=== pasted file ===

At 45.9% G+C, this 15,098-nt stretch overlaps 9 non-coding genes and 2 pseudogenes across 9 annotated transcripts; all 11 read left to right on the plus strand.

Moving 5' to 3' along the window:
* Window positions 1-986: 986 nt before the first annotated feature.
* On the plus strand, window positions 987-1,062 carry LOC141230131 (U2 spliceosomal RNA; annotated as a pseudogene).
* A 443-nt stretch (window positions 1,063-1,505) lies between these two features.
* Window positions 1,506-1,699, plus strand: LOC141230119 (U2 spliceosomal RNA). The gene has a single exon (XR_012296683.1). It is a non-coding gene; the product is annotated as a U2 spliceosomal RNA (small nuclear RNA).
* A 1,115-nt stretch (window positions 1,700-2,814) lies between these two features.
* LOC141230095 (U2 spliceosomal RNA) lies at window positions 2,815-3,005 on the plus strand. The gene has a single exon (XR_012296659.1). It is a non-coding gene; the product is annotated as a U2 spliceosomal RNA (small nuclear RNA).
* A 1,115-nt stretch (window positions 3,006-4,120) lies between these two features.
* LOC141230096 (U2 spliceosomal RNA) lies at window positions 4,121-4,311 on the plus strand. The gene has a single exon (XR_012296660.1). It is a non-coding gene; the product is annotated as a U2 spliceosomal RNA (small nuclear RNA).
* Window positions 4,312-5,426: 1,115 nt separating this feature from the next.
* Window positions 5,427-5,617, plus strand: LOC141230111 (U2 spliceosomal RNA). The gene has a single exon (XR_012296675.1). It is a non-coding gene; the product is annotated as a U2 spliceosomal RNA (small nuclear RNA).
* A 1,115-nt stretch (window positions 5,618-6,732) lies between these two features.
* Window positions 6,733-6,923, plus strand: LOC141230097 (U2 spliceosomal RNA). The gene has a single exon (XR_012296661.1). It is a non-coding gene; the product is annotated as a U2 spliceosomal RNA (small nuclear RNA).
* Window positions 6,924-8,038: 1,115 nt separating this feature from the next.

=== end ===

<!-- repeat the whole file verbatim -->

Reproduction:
At 45.9% G+C, this 15,098-nt stretch overlaps 9 non-coding genes and 2 pseudogenes across 9 annotated transcripts; all 11 read left to right on the plus strand.

Moving 5' to 3' along the window:
* Window positions 1-986: 986 nt before the first annotated feature.
* On the plus strand, window positions 987-1,062 carry LOC141230131 (U2 spliceosomal RNA; annotated as a pseudogene).
* A 443-nt stretch (window positions 1,063-1,505) lies between these two features.
* Window positions 1,506-1,699, plus strand: LOC141230119 (U2 spliceosomal RNA). The gene has a single exon (XR_012296683.1). It is a non-coding gene; the product is annotated as a U2 spliceosomal RNA (small nuclear RNA).
* A 1,115-nt stretch (window positions 1,700-2,814) lies between these two features.
* LOC141230095 (U2 spliceosomal RNA) lies at window positions 2,815-3,005 on the plus strand. The gene has a single exon (XR_012296659.1). It is a non-coding gene; the product is annotated as a U2 spliceosomal RNA (small nuclear RNA).
* A 1,115-nt stretch (window positions 3,006-4,120) lies between these two features.
* LOC141230096 (U2 spliceosomal RNA) lies at window positions 4,121-4,311 on the plus strand. The gene has a single exon (XR_012296660.1). It is a non-coding gene; the product is annotated as a U2 spliceosomal RNA (small nuclear RNA).
* Window positions 4,312-5,426: 1,115 nt separating this feature from the next.
* Window positions 5,427-5,617, plus strand: LOC141230111 (U2 spliceosomal RNA). The gene has a single exon (XR_012296675.1). It is a non-coding gene; the product is annotated as a U2 spliceosomal RNA (small nuclear RNA).
* A 1,115-nt stretch (window positions 5,618-6,732) lies between these two features.
* Window positions 6,733-6,923, plus strand: LOC141230097 (U2 spliceosomal RNA). The gene has a single exon (XR_012296661.1). It is a non-coding gene; the product is annotated as a U2 spliceosomal RNA (small nuclear RNA).
* Window positions 6,924-8,038: 1,115 nt separating this feature from the next.